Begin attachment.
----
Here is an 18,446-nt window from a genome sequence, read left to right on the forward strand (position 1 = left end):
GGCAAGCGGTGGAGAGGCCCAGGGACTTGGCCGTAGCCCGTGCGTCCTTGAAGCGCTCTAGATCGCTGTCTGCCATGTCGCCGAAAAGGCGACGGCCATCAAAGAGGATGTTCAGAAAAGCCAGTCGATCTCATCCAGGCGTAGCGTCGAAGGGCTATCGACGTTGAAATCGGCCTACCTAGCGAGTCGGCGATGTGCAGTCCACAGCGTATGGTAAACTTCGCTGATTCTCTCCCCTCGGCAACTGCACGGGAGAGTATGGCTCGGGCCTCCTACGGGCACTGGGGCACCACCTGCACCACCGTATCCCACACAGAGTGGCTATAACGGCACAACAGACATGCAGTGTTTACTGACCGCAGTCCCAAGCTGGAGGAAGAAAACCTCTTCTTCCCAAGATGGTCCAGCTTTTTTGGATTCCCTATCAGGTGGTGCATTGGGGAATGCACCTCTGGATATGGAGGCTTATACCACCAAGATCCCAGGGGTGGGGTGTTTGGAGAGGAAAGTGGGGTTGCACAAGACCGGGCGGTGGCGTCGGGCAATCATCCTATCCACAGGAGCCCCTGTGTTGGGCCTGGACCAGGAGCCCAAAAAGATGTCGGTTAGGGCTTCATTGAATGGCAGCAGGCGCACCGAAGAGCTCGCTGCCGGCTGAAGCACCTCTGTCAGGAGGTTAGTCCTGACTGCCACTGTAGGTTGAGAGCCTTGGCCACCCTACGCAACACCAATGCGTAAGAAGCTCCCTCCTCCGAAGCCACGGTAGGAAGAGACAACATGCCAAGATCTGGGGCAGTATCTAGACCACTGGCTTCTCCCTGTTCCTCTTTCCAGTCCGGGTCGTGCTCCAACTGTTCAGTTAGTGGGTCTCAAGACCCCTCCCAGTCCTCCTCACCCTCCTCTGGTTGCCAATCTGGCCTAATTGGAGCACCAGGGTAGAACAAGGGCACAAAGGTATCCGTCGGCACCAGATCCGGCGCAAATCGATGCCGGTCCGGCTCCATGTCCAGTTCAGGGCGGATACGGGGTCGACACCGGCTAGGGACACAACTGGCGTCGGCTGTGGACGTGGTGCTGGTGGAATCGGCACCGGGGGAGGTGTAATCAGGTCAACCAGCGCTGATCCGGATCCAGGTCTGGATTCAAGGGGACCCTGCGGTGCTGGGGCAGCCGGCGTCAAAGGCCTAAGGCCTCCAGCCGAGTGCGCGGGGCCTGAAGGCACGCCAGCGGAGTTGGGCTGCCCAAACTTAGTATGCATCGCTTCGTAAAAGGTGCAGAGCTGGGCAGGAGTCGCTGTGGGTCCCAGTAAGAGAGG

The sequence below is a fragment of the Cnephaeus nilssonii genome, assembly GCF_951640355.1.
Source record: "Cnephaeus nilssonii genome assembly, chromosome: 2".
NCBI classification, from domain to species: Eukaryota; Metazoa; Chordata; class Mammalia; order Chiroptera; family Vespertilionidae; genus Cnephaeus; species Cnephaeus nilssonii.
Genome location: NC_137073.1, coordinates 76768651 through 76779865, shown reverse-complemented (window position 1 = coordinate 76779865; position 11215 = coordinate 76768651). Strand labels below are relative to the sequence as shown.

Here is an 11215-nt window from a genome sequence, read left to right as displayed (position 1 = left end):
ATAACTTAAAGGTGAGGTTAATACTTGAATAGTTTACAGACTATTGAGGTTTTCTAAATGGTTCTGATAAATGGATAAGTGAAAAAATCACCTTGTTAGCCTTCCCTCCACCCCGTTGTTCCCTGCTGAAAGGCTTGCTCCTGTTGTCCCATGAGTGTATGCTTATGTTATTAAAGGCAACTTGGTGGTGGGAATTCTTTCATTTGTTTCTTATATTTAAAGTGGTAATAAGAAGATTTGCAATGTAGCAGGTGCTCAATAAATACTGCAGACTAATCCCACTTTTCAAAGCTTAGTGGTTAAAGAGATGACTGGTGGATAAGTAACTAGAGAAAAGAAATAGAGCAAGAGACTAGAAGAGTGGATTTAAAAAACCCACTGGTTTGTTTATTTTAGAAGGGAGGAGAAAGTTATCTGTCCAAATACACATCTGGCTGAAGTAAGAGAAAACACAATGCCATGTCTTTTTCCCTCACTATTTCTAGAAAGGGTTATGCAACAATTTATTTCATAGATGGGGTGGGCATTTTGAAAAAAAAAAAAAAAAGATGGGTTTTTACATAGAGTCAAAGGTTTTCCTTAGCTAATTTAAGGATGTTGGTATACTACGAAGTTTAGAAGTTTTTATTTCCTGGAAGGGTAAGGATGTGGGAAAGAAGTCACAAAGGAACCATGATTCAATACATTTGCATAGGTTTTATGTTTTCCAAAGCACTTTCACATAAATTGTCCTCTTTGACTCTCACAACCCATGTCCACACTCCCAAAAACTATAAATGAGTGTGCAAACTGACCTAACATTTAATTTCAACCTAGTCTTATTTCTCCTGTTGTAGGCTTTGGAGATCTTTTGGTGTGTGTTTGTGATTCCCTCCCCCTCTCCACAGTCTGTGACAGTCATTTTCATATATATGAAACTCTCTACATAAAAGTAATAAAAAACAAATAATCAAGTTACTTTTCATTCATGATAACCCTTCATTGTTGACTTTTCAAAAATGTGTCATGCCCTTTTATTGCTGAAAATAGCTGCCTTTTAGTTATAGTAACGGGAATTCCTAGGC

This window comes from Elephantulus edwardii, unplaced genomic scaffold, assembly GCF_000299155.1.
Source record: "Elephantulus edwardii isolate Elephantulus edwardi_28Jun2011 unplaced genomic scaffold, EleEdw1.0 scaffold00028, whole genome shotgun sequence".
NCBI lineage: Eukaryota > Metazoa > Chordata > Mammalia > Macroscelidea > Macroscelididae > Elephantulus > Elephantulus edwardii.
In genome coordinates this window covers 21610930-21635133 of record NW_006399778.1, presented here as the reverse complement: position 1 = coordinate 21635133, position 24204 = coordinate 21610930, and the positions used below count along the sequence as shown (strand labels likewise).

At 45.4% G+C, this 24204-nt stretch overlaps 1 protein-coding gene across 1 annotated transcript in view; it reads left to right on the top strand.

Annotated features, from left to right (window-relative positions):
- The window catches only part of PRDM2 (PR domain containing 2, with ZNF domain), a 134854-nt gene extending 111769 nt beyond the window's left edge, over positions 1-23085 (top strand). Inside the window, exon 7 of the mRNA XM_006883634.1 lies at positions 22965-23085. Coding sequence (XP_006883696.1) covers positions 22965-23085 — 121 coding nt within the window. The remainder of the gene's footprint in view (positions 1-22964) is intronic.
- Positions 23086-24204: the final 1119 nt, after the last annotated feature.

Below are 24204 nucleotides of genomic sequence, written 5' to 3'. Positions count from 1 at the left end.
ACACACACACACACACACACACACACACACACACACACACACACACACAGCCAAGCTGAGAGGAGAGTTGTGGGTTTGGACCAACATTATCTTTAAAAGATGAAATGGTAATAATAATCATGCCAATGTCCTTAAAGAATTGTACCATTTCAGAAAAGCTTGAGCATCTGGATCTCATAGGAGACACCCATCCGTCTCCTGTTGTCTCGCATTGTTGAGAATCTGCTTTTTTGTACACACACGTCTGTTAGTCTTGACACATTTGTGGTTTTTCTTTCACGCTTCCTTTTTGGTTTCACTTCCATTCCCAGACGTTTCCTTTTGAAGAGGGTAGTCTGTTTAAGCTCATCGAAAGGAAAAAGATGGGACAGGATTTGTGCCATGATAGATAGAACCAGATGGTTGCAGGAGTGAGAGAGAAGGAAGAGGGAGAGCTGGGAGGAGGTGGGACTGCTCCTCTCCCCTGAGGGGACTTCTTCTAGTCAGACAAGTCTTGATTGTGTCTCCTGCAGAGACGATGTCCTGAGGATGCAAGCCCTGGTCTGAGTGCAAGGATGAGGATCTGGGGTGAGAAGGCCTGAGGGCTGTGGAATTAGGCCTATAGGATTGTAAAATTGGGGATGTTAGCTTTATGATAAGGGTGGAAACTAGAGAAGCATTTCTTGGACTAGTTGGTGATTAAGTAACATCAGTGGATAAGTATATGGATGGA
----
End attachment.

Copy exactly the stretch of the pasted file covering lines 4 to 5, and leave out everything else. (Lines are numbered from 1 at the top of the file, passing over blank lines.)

Source record: "Cnephaeus nilssonii genome assembly, chromosome: 2".
NCBI classification, from domain to species: Eukaryota; Metazoa; Chordata; class Mammalia; order Chiroptera; family Vespertilionidae; genus Cnephaeus; species Cnephaeus nilssonii.